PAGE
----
Parliament protest: Jacinda Ardern rejects 'differences in opinion mean we are divided as a nation' over COVID-19 response

Prime Minister Jacinda Ardern rejects the idea that "differences in opinion mean we are divided as a nation" over the Government's COVID-19 response. 

Her comments came after National leader Christopher Luxon delivered a speech declaring New Zealand "increasingly divided", which he said was "driven by COVID and vaccine mandates" and "frustrations shared by many Kiwis".

"What we are seeing outside Parliament, and the reaction to it, is the culmination of underlying issues that have been rumbling along in our communities for some time."

The protest at Parliament against vaccine mandates and other COVID-19 restrictions has entered its third week. But the Prime Minister is refusing to meet with them and denies the country is divided. 

"What I do know is there are a range of groups out there. That has been made clear by the letters they have produced, listing the different groups that are represented," Ardern said at her post-Cabinet press conference. 

She was referring to the five groups representing the Parliament protest - Convoy 2022 NZ, Freedom Alliance, New Zealand Doctors Speaking Out with Science, Outdoors & Freedom Movement, The Freedom and Rights Coalition and Voices for Freedom. 

A statement from the protest group said on Sunday: "We remain committed to speaking with senior government members to open dialogue about the COVID-19 Public Health Response Act and lifting of all mandates so that people can return to work and society."

The Prime Minister, referencing the group's statement, said the protest clearly was not just about vaccine mandates. 

"I would remind people that in their letter, they demanded that all of the protections that we currently have in place to slow down the pandemic, they wish to have removed," Ardern said. 

"I believe the majority of New Zealanders would disagree with that. I do not for a moment think that differences in opinion mean that we are divided as a nation. I absolutely reject that and I don't believe that is what we have on display now."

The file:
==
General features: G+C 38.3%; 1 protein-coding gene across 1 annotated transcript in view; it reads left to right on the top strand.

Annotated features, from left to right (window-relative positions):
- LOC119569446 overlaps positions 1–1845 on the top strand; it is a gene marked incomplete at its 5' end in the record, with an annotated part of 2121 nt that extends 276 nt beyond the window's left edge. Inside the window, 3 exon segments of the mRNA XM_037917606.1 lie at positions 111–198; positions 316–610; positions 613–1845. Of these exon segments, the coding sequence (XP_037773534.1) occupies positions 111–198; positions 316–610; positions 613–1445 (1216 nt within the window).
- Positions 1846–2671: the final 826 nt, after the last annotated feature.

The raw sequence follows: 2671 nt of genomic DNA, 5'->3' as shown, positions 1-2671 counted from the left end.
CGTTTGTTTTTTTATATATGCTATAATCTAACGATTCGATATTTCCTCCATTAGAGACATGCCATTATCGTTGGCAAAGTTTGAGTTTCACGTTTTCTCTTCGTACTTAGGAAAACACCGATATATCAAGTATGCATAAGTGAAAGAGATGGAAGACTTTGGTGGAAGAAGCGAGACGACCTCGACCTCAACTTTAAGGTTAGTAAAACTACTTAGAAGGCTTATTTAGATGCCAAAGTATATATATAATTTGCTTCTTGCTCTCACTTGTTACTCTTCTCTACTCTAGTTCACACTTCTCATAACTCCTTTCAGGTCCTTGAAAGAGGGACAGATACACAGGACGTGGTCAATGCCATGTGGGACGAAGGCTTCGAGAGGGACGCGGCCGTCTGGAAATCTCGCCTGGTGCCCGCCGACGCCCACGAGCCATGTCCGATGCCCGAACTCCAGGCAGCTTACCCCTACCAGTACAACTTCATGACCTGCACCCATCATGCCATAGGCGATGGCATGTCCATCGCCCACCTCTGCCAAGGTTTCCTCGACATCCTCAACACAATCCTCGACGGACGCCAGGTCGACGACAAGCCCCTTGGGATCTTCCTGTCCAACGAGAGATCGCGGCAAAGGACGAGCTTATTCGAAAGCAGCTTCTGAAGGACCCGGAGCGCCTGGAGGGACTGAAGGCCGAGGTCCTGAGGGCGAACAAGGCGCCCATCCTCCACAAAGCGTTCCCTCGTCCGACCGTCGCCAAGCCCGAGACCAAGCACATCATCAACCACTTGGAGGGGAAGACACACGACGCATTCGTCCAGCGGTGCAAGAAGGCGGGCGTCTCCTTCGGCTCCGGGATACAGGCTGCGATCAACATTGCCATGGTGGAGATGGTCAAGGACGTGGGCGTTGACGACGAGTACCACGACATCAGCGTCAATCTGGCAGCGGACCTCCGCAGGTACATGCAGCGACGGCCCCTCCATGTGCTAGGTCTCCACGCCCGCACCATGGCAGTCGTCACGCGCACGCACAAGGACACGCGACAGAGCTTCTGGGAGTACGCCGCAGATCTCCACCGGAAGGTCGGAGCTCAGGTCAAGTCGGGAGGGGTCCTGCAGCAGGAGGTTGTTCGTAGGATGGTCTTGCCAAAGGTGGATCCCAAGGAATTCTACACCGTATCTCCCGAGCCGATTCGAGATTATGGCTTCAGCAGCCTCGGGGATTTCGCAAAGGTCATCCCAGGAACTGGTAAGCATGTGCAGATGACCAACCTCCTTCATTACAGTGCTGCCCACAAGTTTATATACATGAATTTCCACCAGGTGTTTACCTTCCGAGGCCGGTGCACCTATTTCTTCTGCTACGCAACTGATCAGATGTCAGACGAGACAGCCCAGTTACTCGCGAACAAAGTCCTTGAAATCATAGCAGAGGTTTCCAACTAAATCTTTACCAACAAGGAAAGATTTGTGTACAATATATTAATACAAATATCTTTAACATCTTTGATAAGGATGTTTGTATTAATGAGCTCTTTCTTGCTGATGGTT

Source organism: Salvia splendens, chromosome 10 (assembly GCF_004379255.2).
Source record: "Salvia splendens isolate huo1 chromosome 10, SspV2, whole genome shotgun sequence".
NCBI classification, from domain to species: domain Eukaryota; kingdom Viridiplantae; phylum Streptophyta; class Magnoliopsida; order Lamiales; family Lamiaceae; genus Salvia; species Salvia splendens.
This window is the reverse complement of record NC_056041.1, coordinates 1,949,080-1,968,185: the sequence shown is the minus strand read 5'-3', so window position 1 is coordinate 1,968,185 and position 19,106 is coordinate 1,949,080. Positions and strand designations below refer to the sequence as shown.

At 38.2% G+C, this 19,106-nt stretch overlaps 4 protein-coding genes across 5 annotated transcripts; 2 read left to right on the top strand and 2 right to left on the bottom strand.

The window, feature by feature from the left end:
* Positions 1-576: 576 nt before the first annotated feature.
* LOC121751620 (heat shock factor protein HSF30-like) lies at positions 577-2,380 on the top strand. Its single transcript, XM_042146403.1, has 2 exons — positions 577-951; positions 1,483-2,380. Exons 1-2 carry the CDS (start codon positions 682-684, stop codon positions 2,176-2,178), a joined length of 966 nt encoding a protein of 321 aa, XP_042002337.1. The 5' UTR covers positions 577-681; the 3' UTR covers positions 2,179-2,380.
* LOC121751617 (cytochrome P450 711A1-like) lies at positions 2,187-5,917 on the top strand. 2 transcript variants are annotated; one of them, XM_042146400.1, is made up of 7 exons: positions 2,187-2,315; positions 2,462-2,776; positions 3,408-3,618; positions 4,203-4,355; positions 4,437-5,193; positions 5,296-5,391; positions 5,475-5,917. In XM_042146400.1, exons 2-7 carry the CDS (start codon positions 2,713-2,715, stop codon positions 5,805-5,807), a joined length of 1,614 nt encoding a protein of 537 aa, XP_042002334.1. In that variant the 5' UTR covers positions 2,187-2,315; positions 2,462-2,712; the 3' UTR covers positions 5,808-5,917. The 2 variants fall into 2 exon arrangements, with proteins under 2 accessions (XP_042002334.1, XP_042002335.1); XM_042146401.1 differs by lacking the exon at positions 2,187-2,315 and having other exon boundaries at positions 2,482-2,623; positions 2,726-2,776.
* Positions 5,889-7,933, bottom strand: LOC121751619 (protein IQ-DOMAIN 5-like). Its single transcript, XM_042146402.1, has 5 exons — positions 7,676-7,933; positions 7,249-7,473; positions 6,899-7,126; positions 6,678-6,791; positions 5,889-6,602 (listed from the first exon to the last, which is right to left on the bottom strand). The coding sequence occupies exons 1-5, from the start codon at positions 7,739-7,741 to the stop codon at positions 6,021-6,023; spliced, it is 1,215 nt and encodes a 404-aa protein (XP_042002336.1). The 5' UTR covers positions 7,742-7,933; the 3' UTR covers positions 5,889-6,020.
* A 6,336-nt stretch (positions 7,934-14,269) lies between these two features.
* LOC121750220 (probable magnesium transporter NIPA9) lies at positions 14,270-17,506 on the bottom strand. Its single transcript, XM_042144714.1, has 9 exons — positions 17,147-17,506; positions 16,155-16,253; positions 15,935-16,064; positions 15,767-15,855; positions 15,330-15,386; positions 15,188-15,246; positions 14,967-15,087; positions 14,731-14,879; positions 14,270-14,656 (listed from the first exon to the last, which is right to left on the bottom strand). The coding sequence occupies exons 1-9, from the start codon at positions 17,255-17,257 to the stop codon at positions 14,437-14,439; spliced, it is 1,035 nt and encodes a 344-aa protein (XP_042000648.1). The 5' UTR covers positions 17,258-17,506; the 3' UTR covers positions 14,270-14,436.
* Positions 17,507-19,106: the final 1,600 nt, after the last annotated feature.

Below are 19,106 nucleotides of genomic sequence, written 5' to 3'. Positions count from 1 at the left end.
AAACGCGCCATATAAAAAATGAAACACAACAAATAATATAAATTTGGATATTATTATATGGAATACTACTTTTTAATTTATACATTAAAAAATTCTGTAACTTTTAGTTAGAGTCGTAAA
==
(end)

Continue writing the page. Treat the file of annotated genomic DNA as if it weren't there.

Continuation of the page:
Protesters enters third week

The protest at Parliament began in early February, the first week MPs were back from the summer break. 

Police two weeks ago arrested more than 120 protesters after House Speaker Trevor Mallard issued a trespass notice. But a defiant group remained, despite the Speaker's controversial attempts at dispersing them with sprinklers and loud music. 

Mallard last Thursday announced a cross-party decision that there would be no dialogue "until the protest returns to one within the law, including the clearing of all illegally parked vehicles that are blocking streets, the removal of unauthorised structures, and the cessation of the intimidation of Wellingtonians". 

But the protesters kept coming, with the number of vehicles swelling to approximately 2000 at its peak on Saturday. Ardern has described it as "illegal" due to the estimated 800 vehicles illegally parked near the precinct and tents erected all over Parliament's lawn. 

Protesters clashed with police in the early hours again on Tuesday, as officers attempted to reduce the perimeter around Parliament, by moving concrete barriers installed on Monday further into areas currently occupied by the protesters.

A sign held up at the Parliament protest.
A sign held up at the Parliament protest. Photo credit: Getty Images

A statement from police said some officers were equipped with shields, in order to protect themselves from objects thrown by protesters. Three officers were taken to hospital after being sprayed with a stinging substance.